Thanks to increased demand in North America and Europe, Volvo Construction Equipment largely weathered a rough fourth quarter to keep its full-year 2014 earnings from falling too far.
However, the company expects it will have to work hard in 2015 to optimize costs for challenging market conditions in most regions.
The heavy equipment manufacturer saw sales fall 6 percent to $1.47 billion (12.27 billion SEK) during the 4Q, while profit plummeted 157 percent to a loss of $18.55 million (155 million SEK).
Full-year sales dipped only 1 percent to $6.33 billion (52.855 million SEK).
The company’s cost-cutting began in November with the announcement that it would be discontinuing its backhoe and motor grader lineups, transitioning manufacturing of those machines to its Chinese SDLG division. As a result, the company cut 1,000 workers at plants in the U.S., Poland and Brazil.
Volvo CE says full-year income was affected by reduced production as the manufacturer adapted to low sales. The manufacturer said while the sales in Europe improved for much of 2014 thanks to growth in Germany, the UK and France, sales in the region sharply declined toward the end of the year, especially in Russia.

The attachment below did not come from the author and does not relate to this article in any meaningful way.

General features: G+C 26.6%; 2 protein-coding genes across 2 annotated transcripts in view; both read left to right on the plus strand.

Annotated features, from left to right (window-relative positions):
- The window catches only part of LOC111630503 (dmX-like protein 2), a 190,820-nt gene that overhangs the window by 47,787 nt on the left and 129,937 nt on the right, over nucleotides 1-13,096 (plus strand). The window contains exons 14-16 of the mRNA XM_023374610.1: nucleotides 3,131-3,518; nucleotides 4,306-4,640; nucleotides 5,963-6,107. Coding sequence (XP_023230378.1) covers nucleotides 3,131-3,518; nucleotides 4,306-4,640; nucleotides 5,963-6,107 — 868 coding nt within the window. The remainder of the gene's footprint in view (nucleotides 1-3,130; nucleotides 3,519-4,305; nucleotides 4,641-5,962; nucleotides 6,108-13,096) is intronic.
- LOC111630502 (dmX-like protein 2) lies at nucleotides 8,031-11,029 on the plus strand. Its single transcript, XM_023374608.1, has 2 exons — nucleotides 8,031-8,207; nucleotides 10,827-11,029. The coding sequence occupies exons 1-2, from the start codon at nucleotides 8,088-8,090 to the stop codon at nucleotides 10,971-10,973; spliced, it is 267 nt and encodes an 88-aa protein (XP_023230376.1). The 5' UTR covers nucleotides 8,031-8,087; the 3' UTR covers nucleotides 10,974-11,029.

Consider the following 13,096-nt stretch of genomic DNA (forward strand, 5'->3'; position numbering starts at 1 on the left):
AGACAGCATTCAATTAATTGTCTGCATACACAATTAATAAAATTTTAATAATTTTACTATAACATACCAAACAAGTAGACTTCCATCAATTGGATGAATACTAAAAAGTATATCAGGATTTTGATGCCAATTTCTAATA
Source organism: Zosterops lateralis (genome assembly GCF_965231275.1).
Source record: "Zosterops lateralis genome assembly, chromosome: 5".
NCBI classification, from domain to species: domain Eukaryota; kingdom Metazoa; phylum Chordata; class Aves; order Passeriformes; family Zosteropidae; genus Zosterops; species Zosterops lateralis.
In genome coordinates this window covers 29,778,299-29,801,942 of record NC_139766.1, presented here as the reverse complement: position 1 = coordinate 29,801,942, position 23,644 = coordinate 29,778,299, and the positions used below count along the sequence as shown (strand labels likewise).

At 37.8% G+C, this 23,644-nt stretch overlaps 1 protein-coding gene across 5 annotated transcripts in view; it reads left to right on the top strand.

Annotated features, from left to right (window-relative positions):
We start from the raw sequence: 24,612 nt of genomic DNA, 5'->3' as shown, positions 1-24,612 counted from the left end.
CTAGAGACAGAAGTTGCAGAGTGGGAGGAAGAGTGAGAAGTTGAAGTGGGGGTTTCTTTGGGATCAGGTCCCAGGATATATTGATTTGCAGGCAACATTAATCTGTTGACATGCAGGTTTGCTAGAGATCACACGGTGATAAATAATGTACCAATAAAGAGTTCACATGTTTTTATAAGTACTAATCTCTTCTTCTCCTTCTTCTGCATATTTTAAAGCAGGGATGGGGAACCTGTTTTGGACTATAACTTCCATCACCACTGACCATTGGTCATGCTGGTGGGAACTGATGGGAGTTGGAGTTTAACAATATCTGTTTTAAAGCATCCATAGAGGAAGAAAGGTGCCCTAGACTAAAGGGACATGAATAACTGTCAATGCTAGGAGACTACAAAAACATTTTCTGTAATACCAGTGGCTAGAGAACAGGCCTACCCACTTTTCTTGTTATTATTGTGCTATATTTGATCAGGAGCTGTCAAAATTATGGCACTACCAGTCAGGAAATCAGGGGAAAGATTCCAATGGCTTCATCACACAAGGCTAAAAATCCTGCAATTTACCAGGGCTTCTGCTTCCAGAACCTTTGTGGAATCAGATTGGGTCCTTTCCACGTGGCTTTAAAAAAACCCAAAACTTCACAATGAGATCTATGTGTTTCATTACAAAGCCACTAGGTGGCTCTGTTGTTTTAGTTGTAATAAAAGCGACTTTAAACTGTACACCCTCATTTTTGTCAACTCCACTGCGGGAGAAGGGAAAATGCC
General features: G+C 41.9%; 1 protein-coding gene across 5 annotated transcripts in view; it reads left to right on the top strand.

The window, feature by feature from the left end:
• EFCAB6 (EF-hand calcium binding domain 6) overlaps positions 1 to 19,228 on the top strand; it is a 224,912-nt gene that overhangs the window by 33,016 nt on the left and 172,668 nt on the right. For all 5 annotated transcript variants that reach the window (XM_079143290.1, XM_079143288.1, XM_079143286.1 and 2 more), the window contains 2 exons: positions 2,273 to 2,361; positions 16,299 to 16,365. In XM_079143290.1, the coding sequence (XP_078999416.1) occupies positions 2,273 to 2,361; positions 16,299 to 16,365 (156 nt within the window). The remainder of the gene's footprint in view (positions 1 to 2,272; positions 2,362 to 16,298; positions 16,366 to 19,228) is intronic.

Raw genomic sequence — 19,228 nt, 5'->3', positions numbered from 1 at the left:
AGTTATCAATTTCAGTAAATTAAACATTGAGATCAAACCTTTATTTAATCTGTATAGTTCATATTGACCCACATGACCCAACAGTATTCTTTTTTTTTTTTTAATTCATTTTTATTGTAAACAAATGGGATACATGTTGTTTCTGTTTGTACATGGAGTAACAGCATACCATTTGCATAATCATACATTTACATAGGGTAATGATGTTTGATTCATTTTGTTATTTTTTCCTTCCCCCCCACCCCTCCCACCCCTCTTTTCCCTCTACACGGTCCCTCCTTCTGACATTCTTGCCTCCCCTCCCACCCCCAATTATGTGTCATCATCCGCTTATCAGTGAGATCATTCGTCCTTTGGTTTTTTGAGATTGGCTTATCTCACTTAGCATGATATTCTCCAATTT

Volvo notes that in South America and all Asian markets save for Japan, sales fell below 2013 levels due to lower commodity prices and reduced mining activity.
Despite Europe’s sharp decline near the end of the year, 2014 sales were up 5 percent there and up 30 percent in North America. North American sales were also up 24 percent during the 4Q.
“Our work towards further improving operational performance and lowering cost levels has good traction,” said Martin Weissburg, Volvo Construction Equipment president, said in a prepared statement. “There is still a lot to do, but we have a good momentum in our activities to improve efficiency and reduce costs.”